Eye For Film >> Movies >> Night Is Short, Walk On Girl (2016) Film Review
Night Is Short, Walk On Girl
Reviewed by: Jane Fae
There are some films that start confused, chaotic, and gradually a clear narrative emerges. In others, the best, a multiplicity of apparently conflicting strands slowly come together to explain the whole.
It is possible that The Night Is Short, Walk On Girl, directed by established animator and screenwriter Masaaki Yuasa, and based on a novel of the same name by Tomihiko Morimi, has such ambition. Certainly, in its final moments there was a glimmering, a hint of threads being pulled together, coherence emerging.
But – my advice – do not go looking for logical narrative in this wild assortment of larger than life characters. The story broadly follows the path of Otome (voiced by Kana Hanazawa), a young student seeking fun and friends in the course of a mad, long night of partying, drinking and defiance of authority.
Along the way she explores a book fair, in search of a favourite book from her childhood, visits a festival, and takes the lead in a guerilla theatre production. She also encounters a seemingly never-ending cast of absurd and improbable characters. There's Mr Todo (voiced by Kazuhiro Yamaji), an inebriated carp farmer attempting to clear his debts by selling rare porn. There's Rihaku (voiced by Makoto Terada, also known as Mugihito), an aged money lender and pessimist who uses his wealth to make others suffer.
Then there is Don Underwear (voiced by Ryuji Akiyama), a college student refusing to change his underwear until he finds the woman he fell in love with in a brief encounter involving falling apples. And “The God of Old Books” (voiced by Hiroyuki Yoshino) who appears in the form of a young boy with mini-vampire fangs.
Not forgetting the travelling kotatsu, a buffet that seems to wander at will around the student campus, or the Bedroom Investigation Committee. And watch out for the Festival Executive Committee, seeking to eliminate dissent and control all with a grip of iron.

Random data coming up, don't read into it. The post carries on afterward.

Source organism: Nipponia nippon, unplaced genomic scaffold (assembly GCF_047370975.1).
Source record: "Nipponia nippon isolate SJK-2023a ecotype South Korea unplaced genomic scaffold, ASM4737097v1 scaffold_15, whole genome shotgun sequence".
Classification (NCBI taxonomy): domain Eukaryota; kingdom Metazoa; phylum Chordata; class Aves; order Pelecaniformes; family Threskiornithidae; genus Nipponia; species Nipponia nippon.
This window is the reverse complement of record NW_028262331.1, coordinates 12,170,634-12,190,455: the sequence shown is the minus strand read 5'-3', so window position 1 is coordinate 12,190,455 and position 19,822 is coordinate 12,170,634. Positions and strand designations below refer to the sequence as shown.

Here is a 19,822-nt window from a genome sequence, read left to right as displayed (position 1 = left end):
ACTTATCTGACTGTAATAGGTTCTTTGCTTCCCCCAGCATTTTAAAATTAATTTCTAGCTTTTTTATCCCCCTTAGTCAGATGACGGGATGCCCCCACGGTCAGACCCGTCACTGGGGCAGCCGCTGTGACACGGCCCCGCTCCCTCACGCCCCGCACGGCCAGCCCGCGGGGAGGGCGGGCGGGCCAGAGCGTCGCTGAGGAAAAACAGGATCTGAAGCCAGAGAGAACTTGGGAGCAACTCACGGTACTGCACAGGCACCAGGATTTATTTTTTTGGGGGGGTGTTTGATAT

So many adventures. Otome challenges Rihaku to a drinking contest in an attempt to clear Mr Todo's debts: plays the lead opposite Don Underwear in his play. In many ways the narrative - surreal, episodic - is reminiscent of Alice In Wonderland: a girl lost (but by no means a victim) wandering through a land of marvels (“Otome” is not a name: it is merely a Japanese word meaning “maiden” or “girl”).
There is, though, a twist. For Otome is followed by Senpai (voiced by singer Gen Hoshino). Call it romance: call it stalking. As discussed before on Eye For Film the line between the two is thin and it is very easy to fall from one to other.
In this case, Senpai (again, a name that is not a name: “Senpai” means senior and is often used to reference one's superior in a hierarchy) is clearly besotted with Otome and as much as her nocturnal journey is one of triumph, his is a series of misadventures, in which he is stripped of his trousers, assaulted with an ice cream cone, and forced to eat the hottest of hot chillies in pursuit of his amorous goal.
At the same time, he is not slow to manipulate Otome by seeking out her favourite book or spy on her if he thinks it will suit his purpose. Romance. Not romance. You decide.
Alice In Wonderland and ...Yellow Submarine. Another fantasy land in which being bonked on the head by apples features greatly. Though if this film owes anything to Yellow Submarine it is the exuberant colour palette and free-wheeling imagery. Also, the way in which the on-screen image flits between realistic style and something much softer edged, more Sixties psychedelic in tone.
It's confused and chaotic, but that is no reason to dislike it, and in the end, sitting back and allowing the film to wash over my senses, I found that it worked well. I would like to see it again and, on a second viewing, I suspect I would get more of it. I have now looked up some Japanese terms (like senpai and kouhai, not translated in the subtitling). I get that it has something to say about time: something, too, to say about love and how disastrous it is in marriage.
And interconnectedness. There is complex stuff in there about the interconnectedness of books and the interconnectedness of people with colds. Maybe, next time, I will spot some of the anime Easter Eggs I am assured that fans of the genre will get.
Overall, then, as much experience as film, and one very much worth spending 90 minutes watching.Reviewed on: 05 Oct 2017